We suggest it is after a day’s stable processing.  A day is arbitrary; as a practical matter once changes are in place there is a point of no return where any fixes will be made in the new environment and not after failing back.

IT professionals must remember a promotion cycle is not complete until DR is upgraded.  When organizations neglect to upgrade disaster recovery, they lose their failover ability.

Is this a once size fits all recommendation?  No, you need to look at your environment and the changes underway.  Database Schema changes, and core functionality changes may preclude a phased approach.  Since we fundamentally don’t subscribe to big bang, we suggest always trying to maintain a failover ability.

How does your organization deal with upgrades/migrations to minimize risk?


The Insanity Must Stop

“The insanity must stop,” the newly minted IT director shouted in shear frustration.
After numerous outages caused by people making mistakes combined with some equipment malfunctions, the IT team was just beaten down. .

Too many long days, combined with long nighttime problem resolution conference calls, prompted a vocalization capturing what everyone was thinking. Saying it out loud informally made it OK to discuss the situation and even chuckle about it.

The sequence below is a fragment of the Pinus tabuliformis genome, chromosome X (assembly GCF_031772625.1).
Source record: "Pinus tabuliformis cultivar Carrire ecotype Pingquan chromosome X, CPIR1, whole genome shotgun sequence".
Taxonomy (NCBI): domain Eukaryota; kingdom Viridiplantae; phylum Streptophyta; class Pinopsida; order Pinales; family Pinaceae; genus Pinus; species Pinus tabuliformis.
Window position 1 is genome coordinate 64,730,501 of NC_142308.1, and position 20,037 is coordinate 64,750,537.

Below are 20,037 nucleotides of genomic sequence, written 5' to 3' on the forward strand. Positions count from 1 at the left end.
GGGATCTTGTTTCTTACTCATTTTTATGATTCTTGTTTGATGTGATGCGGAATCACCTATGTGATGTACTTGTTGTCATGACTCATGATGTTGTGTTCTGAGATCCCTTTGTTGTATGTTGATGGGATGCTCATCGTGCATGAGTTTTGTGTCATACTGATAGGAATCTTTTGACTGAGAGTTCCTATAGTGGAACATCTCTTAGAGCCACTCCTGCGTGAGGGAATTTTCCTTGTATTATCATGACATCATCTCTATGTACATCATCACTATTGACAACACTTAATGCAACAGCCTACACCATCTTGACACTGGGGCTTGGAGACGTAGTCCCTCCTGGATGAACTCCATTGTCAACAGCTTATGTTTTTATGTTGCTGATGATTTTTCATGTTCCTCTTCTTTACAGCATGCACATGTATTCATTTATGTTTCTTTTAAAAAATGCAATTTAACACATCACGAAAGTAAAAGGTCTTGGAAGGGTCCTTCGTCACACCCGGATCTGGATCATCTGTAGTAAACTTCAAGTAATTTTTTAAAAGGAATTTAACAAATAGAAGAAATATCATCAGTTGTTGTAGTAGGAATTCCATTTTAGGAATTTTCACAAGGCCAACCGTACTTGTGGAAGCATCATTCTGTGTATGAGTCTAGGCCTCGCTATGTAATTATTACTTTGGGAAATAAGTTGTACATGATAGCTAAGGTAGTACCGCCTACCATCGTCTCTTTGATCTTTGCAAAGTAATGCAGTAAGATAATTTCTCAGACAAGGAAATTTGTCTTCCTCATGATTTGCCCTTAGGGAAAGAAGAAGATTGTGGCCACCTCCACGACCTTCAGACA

“Being lucky” often means covering the contingencies so when things go awry the organizational and computerized systems can recover gracefully. When you find yourself in a “bad patch,” don’t invocate “Murphy’s Law” as the culprit. The culprit is…you.

You are positioned and expected to lay out the processes and procedures to enable stability. A “Production Stabilization Program” is often indicated when the organization has grown very quickly and/or implemented more change than the organization/systems can tolerate.

Understanding what is going on in a “bad patch” is critical. Analyze logs and incident reports identifying common themes and root cause. Talk to your staff about what they are feeling and seeing, and what solutions they may offer.